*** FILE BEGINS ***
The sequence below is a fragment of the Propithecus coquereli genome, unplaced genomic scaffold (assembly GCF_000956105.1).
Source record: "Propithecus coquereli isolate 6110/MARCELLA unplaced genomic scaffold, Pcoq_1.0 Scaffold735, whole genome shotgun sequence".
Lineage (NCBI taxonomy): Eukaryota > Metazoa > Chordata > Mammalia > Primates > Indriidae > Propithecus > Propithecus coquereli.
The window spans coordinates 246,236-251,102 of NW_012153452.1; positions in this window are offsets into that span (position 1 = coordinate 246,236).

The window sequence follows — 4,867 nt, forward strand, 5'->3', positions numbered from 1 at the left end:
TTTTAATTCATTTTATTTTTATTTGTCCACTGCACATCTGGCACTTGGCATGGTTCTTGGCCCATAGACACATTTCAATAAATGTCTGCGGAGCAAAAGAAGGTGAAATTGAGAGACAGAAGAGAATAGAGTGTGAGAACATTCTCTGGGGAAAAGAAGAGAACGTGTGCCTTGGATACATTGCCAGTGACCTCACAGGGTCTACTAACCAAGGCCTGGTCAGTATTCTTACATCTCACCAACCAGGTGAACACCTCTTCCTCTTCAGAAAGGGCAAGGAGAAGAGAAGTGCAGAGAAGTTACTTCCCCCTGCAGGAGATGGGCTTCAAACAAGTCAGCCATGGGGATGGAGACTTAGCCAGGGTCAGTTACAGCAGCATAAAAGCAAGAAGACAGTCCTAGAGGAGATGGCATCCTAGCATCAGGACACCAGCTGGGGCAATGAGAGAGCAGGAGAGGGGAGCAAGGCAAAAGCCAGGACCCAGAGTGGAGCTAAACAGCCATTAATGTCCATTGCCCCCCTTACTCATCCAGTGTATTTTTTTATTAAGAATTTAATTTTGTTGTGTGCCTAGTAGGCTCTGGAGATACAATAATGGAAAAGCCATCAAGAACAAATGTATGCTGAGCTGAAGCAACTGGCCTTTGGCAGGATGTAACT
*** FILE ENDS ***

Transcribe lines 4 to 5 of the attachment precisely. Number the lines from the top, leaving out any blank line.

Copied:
The window spans coordinates 246,236-251,102 of NW_012153452.1; positions in this window are offsets into that span (position 1 = coordinate 246,236).

The window sequence follows — 4,867 nt, forward strand, 5'->3', positions numbered from 1 at the left end: